By Stephane Farenga, FACE Executive Member, Deputy Head of Widening Access and Student Success, University of Hertfordshire
Why Evaluate? was a joint event between OFFA and the Widening Participation Research and Evaluation Unit (WPREU) at the University of Sheffield. It sought to encourage learning and debate about evaluation in widening participation and to share expertise and experiences so as to nurture creative and innovative changes in practice and research, thus hopefully better equipping us all to meet the diverse needs of students, communities and the country.
In this post, I’d like to share a few talking points and themes from the day:
- The growing trend to adopt randomised control trials (RCTs) for WP evaluation
- Tension between local evaluation of ‘what works’ and wider sector evidence base
- Inward critique of the widening participation sector
Do you speak RCT?
Are RCTs coming to a WP team near you? That is certainly the feeling within the sector as the case was made for the use of RCTs. The ensuing scepticism, both on the day and online (see Twitter), suggests many do not share the same enthusiasm for potentially porting a traditionally positivist and quantitative method into WP. But do RCTs have a role to play? Perhaps spurred on by government calls for national evaluations of programmes like NCOP there is a growing momentum to establish causal relationships in the quest for increased participation. However, their value to WP research was certainly called into question. For starters, is it appropriate for this sector, in which we generally seek to understand the experience of participants over their quantitative outcomes (hard participation and success data aside)? Is it ethical to withhold an intervention from a group of students? Do we even have larger enough sample groups to make an RCT work? It is generally accepted that that the bigger the populations groups, the more robust the RCT is, with a 2,000-strong sample group a loose standard–a target that is going to be nigh on impossible to reach for all but those of us involved in consortia-powered activity. What the debate around RCTs does show, is an anxiety around methodology and a real need to improve the knowledge stock of the evaluation sub-field. Maybe in doing so, we’ll become more comfortable speaking RCT.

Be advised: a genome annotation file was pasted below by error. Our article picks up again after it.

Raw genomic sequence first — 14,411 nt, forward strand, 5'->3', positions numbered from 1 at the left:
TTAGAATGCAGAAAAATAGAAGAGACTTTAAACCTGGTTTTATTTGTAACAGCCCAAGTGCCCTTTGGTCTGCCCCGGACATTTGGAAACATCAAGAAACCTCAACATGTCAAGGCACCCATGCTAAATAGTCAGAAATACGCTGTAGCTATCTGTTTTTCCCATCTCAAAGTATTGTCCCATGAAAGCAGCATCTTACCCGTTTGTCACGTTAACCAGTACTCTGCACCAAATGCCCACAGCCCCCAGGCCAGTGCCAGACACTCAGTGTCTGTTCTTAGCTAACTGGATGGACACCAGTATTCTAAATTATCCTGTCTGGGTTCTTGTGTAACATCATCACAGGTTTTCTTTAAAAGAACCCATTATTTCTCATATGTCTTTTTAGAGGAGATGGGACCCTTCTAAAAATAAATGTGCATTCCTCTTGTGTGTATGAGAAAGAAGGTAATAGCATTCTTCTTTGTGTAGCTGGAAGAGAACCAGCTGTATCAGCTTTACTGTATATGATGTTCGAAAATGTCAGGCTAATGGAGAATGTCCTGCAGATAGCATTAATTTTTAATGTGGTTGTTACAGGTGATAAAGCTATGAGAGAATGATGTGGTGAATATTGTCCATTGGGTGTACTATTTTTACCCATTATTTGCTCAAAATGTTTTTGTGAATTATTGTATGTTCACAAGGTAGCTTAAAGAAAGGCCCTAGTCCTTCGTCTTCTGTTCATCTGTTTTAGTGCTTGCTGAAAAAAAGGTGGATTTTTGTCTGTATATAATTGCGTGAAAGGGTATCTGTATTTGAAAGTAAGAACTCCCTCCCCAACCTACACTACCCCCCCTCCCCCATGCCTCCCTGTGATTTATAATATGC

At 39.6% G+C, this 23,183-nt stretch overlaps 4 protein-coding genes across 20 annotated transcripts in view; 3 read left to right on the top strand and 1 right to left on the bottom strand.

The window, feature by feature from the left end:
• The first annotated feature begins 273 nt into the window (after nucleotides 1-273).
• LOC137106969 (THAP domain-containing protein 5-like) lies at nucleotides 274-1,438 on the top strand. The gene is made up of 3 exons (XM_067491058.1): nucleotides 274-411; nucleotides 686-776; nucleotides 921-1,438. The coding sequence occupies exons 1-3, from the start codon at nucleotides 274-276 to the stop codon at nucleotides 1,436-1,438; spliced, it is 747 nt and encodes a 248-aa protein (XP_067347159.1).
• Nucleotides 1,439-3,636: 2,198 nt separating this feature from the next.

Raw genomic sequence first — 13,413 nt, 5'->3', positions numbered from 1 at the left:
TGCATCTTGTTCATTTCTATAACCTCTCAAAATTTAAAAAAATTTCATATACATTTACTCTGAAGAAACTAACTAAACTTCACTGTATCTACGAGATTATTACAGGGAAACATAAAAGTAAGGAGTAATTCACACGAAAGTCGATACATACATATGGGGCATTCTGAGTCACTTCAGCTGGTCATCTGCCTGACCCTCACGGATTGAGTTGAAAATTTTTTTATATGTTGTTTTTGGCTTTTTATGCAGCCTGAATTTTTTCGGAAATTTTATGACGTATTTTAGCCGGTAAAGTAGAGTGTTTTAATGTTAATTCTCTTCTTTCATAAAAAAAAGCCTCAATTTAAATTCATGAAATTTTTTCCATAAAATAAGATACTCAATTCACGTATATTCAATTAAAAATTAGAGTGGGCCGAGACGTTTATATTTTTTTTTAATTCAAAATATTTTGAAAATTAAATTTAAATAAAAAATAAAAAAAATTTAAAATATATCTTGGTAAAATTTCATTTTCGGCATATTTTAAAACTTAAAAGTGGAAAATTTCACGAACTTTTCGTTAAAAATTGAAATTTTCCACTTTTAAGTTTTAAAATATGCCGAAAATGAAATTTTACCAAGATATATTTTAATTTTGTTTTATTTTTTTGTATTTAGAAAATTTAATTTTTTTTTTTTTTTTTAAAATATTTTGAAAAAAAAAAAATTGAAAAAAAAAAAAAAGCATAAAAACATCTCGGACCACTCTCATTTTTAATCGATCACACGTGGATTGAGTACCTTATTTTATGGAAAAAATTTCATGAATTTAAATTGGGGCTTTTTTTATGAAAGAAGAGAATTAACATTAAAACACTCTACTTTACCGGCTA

Locals vs nationals?
The RCT dilemma is microcosm of some of the issues surrounding the local and national evaluation spaces. A harder–quantitative–evidence-base is being sought at a national level. Take NCOP. Consortia are being encouraged to engage with RCTs and other quasi-experimental methods. CFE Research are overseeing a large-scale, national evaluation heavily predicated on crunching data. Meanwhile, local evaluations can rely on much more varied methodology, but are not intended to be widely disseminated.
Another angle in this debate is around expectations, specifically those set by national bodies, organisations and Government on the type of activity to be evaluated and the method by which this is achieved. At Why Evaluate?, Colin McCaig (Sheffield Hallam University) touched on the sector’s anxiety when it comes to fulfilling these expectations. Often, practitioners have an innate sense of ‘what works’ in WP but properly evaluating such activity to reveal this is not straightforward. There is a sense that successful may not translate well in evaluations. This dovetails nicely with the perception in the sector that to properly evidence activity, specialism is required to do so. Anyone receiving regular job announcements will have noticed the increase in research/evaluation posts being advertised–surely a positive trend. However, truly embedding rigorous evaluation practice should reflect a bottom up approach. It should not rest in the domain of one “specialist”, but all practitioners should be given the space to develop evaluation skills and ability to take ownership of the whole activity planning/delivery/reflection cycle.
Lookin’ in the mirror
Lastly, a quick glance in the mirror. That’s according to Femi Bola, formerly of University of East London. She challenged delegates to think deeply about the current state of equality and diversity in HE. While, in her words, “we’re all nice people”, the lack of progress in many ways of the WP agenda reflects on all of us. She believes one of the reasons for this is our perception of what students need: “We assume a lot about students’ motivations and what they want […] We start at the middle of the sentence instead of beginning”. Her honesty exposes how closely we skirt the deficit-model line in what we believe students should aspire to and what success should look like. Maybe a little a soul searching in WP would go a long way.